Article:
Visuals mean:

  • Photography
  • Video
  • Apps
  • Software
  • Equipment for live streaming
  • Graphic design

Your time is worth money also! 

Just like exercise, or learning a musical instrument, if you have an hour a week and a budget of $0.00, you are not going to get the same results as someone who has five hours per week and a budget of $100. 

Step #3: Commit. 

What do I mean by commit? 

In order to build an audience and increase your visibility, you have to commit to creating original content  – designed for YOUR audience – every single week. 

This consistency – showing up week after week after week – is absolutely key in building your “know, like, and trust” factor. 

This could be a blog post in the form of a story – a life that was transformed by your work. 

It could be a podcast interview with a volunteer. 

Your original weekly content could be a video – either a live video or a pre-recorded video. 

This is content that you will share with your email list and in your social media communities every single week, so they begin to better know, like, and trust you.  

Oh, I do know what you are saying: “Yes, but Julia, how can I create this content every week?”

Here are some ideas to get you started: 

  • Write down the most frequently asked questions that you receive about your cause and issue area. 
  • What are the most prevalent myths and misconceptions, and how can your content dispel them?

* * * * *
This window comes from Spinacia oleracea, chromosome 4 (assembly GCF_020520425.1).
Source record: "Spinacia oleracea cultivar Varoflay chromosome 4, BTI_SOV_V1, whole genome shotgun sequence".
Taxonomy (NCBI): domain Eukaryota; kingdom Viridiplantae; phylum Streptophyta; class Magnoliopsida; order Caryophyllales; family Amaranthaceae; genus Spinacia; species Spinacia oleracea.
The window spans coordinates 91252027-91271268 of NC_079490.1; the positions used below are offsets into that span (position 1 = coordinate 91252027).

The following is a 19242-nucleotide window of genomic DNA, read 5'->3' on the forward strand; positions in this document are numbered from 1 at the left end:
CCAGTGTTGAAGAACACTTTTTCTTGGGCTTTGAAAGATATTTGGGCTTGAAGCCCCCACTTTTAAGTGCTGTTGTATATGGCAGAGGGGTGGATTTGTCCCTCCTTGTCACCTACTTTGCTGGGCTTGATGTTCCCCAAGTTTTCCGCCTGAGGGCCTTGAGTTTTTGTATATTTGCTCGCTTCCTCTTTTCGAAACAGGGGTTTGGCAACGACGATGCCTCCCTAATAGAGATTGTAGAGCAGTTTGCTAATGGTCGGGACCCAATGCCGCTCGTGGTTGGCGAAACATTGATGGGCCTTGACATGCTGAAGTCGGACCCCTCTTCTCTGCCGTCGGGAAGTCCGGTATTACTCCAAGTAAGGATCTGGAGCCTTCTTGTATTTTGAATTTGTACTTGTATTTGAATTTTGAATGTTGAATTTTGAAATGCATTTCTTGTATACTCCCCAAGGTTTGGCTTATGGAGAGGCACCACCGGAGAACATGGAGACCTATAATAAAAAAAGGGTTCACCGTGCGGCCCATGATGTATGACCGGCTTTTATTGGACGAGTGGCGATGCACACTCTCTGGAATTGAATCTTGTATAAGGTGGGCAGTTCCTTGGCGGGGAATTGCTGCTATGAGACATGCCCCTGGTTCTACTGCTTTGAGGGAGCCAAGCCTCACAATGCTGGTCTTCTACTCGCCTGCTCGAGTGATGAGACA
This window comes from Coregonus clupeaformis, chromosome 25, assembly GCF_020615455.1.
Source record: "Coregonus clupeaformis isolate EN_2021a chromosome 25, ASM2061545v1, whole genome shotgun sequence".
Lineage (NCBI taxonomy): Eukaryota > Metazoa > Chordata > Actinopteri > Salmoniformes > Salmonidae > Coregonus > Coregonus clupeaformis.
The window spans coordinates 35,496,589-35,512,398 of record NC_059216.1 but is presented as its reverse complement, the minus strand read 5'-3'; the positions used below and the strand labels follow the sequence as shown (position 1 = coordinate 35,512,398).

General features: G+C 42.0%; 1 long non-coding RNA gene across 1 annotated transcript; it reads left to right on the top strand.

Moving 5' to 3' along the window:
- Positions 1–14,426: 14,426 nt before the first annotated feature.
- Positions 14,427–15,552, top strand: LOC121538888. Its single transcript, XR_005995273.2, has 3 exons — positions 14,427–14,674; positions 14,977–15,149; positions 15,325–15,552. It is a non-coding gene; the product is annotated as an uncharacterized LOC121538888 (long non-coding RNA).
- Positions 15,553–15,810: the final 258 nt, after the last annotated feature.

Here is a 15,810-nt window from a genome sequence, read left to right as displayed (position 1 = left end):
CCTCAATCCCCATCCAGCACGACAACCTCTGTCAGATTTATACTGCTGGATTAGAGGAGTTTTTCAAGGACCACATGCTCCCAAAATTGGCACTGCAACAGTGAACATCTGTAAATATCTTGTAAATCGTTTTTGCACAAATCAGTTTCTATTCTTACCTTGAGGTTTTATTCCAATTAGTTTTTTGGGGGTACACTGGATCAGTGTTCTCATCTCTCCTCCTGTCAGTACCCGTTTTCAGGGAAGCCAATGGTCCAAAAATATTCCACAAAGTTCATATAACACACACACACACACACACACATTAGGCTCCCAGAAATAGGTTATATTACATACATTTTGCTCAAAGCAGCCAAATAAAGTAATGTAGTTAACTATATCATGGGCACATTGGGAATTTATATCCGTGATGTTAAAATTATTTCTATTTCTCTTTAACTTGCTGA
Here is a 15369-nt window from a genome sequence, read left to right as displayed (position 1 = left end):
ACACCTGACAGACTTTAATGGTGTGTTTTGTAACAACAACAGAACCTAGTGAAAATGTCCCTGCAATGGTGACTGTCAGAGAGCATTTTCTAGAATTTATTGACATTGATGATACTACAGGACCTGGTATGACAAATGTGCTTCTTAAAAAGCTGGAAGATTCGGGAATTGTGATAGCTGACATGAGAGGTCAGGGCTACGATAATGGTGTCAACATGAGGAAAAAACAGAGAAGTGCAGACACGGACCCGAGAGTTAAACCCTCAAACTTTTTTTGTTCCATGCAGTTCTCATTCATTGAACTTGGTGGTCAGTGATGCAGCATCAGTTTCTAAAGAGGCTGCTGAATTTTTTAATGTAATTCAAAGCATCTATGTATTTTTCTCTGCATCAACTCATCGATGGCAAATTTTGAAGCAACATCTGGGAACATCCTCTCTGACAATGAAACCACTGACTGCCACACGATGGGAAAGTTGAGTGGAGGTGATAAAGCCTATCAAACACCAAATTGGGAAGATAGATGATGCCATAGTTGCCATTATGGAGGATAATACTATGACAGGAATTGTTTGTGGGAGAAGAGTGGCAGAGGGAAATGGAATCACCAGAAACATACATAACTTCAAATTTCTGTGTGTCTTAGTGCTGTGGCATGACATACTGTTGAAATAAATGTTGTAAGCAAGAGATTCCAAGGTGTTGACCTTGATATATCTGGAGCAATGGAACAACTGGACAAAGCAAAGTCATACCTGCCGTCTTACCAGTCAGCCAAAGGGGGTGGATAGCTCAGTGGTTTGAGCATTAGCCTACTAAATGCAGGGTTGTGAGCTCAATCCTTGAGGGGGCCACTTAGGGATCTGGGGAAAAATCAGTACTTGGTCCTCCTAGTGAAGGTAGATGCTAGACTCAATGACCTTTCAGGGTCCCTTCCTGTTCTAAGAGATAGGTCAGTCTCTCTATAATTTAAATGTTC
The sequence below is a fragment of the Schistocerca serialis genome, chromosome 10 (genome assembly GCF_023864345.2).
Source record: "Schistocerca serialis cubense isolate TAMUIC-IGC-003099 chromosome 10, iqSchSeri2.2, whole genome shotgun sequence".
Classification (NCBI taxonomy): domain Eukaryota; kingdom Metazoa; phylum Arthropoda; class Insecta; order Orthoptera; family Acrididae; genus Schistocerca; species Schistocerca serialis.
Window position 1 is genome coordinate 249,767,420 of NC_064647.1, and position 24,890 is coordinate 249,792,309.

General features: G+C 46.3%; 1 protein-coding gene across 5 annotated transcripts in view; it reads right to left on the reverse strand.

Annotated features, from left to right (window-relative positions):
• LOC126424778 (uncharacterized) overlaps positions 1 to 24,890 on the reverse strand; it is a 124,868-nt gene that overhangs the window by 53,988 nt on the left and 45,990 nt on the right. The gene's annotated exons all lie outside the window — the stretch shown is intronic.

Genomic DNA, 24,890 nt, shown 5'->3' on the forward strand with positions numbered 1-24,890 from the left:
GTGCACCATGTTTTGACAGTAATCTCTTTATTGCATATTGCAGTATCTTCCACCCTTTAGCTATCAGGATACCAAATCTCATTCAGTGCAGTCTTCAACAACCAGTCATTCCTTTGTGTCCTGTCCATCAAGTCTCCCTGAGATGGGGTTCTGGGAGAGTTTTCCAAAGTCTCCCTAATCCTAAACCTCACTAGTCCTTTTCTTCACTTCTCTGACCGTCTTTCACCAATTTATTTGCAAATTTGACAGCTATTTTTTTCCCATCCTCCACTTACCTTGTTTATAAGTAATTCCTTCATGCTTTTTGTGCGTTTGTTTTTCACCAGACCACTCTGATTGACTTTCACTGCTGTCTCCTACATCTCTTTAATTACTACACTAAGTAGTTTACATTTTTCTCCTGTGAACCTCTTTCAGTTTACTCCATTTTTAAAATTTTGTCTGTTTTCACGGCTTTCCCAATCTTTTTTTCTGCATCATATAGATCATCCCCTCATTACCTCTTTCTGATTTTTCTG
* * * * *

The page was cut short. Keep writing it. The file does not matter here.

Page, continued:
• What are some secrets, tips, steps, lessons, educational content thatyou can share with your supporters to help them better understand and act? 
  • Don’t be afraid to speak directly to your audience. Wwhat do they stand for, believe in, value? 
  • Ask, ask, ask – figure out more about the audience you want to attract! Send out surveys, use Instagram polls, and more. 

Step #4: Repurpose, recycle, and remix.  

Once you get a handle on the topics and the types of content that really work to drive engagement, you can take them for a test drive on other platforms. 

Focus on one or two core platforms at first – depending on your time, budget, and audience. 

Then, take the content that works best and repurpose, recycle, and remix it! 

Make sure that it is tailor-made for the individual platforms that you use. 

Some examples:  

If you created a 35 minute podcast, take one minute and put it on Instagram.

For a 5 minute video, take a 30 second clip and put it on LinkedIn. 

For a longer blog post, take key points and make Instagram Story graphics (free in Canva). 

I have 10 examples of repurposing in this blog post

This way, you aren’t reinventing the wheel every single time. 

Overwhelm and stress – begone! 

What are some of your best tips to avoid overwhelm when carrying out your social media strategy?  

Free chapter of my new book!

Get a free chapter of my brand new book, How to Build and Mobilize A Social Media Community for Your Nonprofit in 90 Days!

Enjoy the chapter, and let me know what you think!